Where Do Sleeping Dogs Lie?
Part of the problem is that Armenia’s mainstream theater, music, television and cinema doggedly avoid addressing anything that may go beyond the demands of easy entertainment. Attracting and shaping the largest audiences, these platforms tend to feed the masses the kind of safe and conservative content that encourages pacifying, mind-numbing consumption. Why touch problematic issues like multiculturalism, violence against women, non-heteronormative relations or the shitstorm of climate change, if people just want a little disconnect after a daily barrage of stressful experiences that they are afraid to understand, let alone come to terms with?
Unlike the Euro-American streaming platforms and the music industry, which have quickly refashioned their content in order to spearhead cutting-edge discourses into ordinary homes, Armenian mass culture continues to treat us like high-strung children that must be silenced at all cost. Cue-in melodramatic tales about obnoxious couples interminably ranting over their smartphones and excruciating attempts to “nationalize” pop music with overdoses of duduk. So, no. Don’t be expecting a #metoo movie starring Nazeni Hovhannisyan at a cinema near you.
And yet, the peculiar pulse of the Armenian cultural scene also forces us to ask: do we all have to follow the same universal script? In a year when all the major film festivals and awards around the world feted women filmmakers as a pointedly politicized gesture, the miniscule Armenian film industry achieved gender parity without any enforced union policies, media scandals, or emotional speeches by mega stars. This was all the more remarkable because just a couple of decades ago women in Armenia were all but absent as directors or decision-makers behind the camera. In 2020, they brought us back to the Cannes film festival after a 55-year hiatus and continued to tell the kind of stories that have seldom (if ever) been represented in Armenian cinema. This year we saw short and feature-length films (by women and men) that put focus on police corruption, domestic and communal violence, disability, women’s sexuality and post-war trauma. Hell, even the most trivial, yet popular success in Armenian movie history – the farcical Our Yard franchise – featured an inter-ethnic marriage as its main plot thread. Regardless of their quality and reach, these cinema narratives prove that there’s been a quiet shift of gears in Armenian society without anyone making a big fuss.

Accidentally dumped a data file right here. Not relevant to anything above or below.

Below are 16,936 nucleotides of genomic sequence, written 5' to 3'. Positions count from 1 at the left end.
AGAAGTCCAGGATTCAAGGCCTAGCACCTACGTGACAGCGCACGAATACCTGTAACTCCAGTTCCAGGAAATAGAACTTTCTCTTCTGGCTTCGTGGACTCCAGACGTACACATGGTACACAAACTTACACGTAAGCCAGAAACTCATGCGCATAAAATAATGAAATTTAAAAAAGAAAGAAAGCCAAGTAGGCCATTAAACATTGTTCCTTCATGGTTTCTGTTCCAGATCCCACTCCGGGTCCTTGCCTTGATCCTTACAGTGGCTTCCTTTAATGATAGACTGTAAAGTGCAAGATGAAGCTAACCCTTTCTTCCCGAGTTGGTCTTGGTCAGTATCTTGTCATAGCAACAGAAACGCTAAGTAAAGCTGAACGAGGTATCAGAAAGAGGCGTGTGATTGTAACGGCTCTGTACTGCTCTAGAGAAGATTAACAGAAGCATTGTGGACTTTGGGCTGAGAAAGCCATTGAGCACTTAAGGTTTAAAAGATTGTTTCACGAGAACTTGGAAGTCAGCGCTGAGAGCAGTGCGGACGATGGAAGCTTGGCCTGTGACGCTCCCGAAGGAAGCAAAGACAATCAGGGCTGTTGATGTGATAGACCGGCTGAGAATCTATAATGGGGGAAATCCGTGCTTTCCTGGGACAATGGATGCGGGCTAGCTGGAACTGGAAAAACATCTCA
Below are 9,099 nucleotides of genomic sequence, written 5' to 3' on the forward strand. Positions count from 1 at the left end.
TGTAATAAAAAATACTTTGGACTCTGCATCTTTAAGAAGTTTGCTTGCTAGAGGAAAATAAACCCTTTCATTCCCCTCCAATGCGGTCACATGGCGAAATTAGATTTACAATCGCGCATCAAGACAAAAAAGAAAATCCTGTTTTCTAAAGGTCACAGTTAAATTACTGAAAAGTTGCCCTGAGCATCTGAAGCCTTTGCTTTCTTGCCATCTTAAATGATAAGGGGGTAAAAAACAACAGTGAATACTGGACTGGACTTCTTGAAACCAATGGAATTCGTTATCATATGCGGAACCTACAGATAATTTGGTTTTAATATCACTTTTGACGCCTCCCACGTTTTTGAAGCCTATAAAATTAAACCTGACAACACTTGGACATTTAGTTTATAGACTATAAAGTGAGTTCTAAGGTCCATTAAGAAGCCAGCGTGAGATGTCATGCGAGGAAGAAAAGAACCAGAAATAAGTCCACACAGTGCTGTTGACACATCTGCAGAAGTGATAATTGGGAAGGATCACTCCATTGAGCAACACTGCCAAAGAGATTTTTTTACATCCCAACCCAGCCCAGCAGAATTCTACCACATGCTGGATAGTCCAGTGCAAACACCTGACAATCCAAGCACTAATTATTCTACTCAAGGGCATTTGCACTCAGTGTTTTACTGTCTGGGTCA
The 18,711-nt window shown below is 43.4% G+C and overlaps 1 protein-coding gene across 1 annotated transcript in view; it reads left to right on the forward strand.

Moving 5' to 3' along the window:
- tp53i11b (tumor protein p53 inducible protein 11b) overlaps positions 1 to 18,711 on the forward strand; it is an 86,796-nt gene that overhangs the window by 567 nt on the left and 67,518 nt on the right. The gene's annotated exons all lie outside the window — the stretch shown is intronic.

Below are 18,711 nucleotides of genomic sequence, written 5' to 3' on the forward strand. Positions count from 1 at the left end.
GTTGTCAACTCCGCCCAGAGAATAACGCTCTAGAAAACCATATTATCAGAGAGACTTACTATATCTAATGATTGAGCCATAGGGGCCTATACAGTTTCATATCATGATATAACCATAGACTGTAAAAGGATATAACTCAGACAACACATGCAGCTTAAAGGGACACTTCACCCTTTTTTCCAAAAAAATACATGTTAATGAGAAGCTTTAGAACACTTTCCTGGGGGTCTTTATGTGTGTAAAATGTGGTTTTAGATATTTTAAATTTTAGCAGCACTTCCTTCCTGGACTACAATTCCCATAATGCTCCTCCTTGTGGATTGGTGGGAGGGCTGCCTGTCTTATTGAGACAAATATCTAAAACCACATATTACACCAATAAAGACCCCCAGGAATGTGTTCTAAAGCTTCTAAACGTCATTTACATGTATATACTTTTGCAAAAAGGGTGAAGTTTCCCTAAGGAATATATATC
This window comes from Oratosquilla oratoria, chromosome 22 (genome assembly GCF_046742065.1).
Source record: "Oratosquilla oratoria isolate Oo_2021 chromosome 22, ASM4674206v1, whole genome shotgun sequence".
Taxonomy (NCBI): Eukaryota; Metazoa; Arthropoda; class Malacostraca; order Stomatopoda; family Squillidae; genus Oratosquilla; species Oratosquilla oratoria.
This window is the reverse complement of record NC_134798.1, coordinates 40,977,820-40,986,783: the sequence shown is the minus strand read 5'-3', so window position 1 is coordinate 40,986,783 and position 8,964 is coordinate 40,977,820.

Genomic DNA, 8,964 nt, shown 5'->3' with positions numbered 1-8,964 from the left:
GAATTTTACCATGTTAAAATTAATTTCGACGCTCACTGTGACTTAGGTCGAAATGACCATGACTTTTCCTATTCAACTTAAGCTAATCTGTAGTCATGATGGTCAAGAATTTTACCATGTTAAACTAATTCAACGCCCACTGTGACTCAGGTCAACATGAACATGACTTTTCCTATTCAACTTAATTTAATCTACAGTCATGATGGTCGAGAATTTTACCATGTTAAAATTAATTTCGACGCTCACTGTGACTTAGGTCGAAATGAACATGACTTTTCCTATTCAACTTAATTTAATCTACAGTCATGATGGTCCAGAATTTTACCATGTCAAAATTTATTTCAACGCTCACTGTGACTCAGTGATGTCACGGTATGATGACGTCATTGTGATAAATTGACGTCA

Transitions in Armenia have their own, unpredictable logic. When change occurs, we can be sure that it has evolved directly out of an inherent need to adapt to overpowering forces, rather than schemes based on abstract theoretical projections about a “better humanity”. After all, the innate distrust of Armenians towards governing systems and their unwillingness to abandon tried and tested atavisms for the vague new paradigms seems more than apt in our post-truth age. This cautiousness is especially understandable in the realm of culture, which plays such a pivotal role in shaping the identity of small nations like ours. Pull apart one node and the whole structure may collapse.
Cleaning-up the House